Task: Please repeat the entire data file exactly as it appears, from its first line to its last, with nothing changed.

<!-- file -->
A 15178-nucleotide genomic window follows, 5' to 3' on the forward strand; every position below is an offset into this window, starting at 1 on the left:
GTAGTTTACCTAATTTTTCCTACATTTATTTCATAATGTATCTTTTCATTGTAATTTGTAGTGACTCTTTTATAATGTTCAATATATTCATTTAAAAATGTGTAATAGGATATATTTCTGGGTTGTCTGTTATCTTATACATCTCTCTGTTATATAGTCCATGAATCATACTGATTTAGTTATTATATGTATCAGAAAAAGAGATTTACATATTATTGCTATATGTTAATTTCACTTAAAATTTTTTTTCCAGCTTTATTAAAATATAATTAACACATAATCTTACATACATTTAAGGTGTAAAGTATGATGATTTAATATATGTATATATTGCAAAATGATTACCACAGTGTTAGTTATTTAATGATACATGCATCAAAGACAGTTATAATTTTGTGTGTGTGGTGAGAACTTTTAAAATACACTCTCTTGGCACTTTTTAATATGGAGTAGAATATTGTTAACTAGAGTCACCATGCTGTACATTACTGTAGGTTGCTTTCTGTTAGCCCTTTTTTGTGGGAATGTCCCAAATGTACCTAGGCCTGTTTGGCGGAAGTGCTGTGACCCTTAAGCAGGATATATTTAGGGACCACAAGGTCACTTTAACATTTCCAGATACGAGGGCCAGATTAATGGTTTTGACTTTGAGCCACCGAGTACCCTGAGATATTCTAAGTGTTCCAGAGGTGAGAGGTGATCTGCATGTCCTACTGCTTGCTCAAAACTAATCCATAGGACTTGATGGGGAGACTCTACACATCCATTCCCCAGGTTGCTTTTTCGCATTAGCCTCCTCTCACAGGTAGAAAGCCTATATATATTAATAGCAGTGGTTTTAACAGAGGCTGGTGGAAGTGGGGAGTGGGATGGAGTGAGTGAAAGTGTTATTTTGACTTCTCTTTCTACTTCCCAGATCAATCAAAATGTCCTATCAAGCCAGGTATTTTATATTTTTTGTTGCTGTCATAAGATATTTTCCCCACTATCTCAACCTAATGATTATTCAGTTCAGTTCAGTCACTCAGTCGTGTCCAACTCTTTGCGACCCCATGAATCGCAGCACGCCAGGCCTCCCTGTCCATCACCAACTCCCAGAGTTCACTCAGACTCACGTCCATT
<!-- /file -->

A 15178-nucleotide genomic window follows, 5' to 3' on the forward strand; every position below is an offset into this window, starting at 1 on the left:
GTAGTTTACCTAATTTTTCCTACATTTATTTCATAATGTATCTTTTCATTGTAATTTGTAGTGACTCTTTTATAATGTTCAATATATTCATTTAAAAATGTGTAATAGGATATATTTCTGGGTTGTCTGTTATCTTATACATCTCTCTGTTATATAGTCCATGAATCATACTGATTTAGTTATTATATGTATCAGAAAAAGAGATTTACATATTATTGCTATATGTTAATTTCACTTAAAATTTTTTTTCCAGCTTTATTAAAATATAATTAACACATAATCTTACATACATTTAAGGTGTAAAGTATGATGATTTAATATATGTATATATTGCAAAATGATTACCACAGTGTTAGTTATTTAATGATACATGCATCAAAGACAGTTATAATTTTGTGTGTGTGGTGAGAACTTTTAAAATACACTCTCTTGGCACTTTTTAATATGGAGTAGAATATTGTTAACTAGAGTCACCATGCTGTACATTACTGTAGGTTGCTTTCTGTTAGCCCTTTTTTGTGGGAATGTCCCAAATGTACCTAGGCCTGTTTGGCGGAAGTGCTGTGACCCTTAAGCAGGATATATTTAGGGACCACAAGGTCACTTTAACATTTCCAGATACGAGGGCCAGATTAATGGTTTTGACTTTGAGCCACCGAGTACCCTGAGATATTCTAAGTGTTCCAGAGGTGAGAGGTGATCTGCATGTCCTACTGCTTGCTCAAAACTAATCCATAGGACTTGATGGGGAGACTCTACACATCCATTCCCCAGGTTGCTTTTTCGCATTAGCCTCCTCTCACAGGTAGAAAGCCTATATATATTAATAGCAGTGGTTTTAACAGAGGCTGGTGGAAGTGGGGAGTGGGATGGAGTGAGTGAAAGTGTTATTTTGACTTCTCTTTCTACTTCCCAGATCAATCAAAATGTCCTATCAAGCCAGGTATTTTATATTTTTTGTTGCTGTCATAAGATATTTTCCCCACTATCTCAACCTAATGATTATTCAGTTCAGTTCAGTCACTCAGTCGTGTCCAACTCTTTGCGACCCCATGAATCGCAGCACGCCAGGCCTCCCTGTCCATCACCAACTCCCAGAGTTCACTCAGACTCACGTCCATT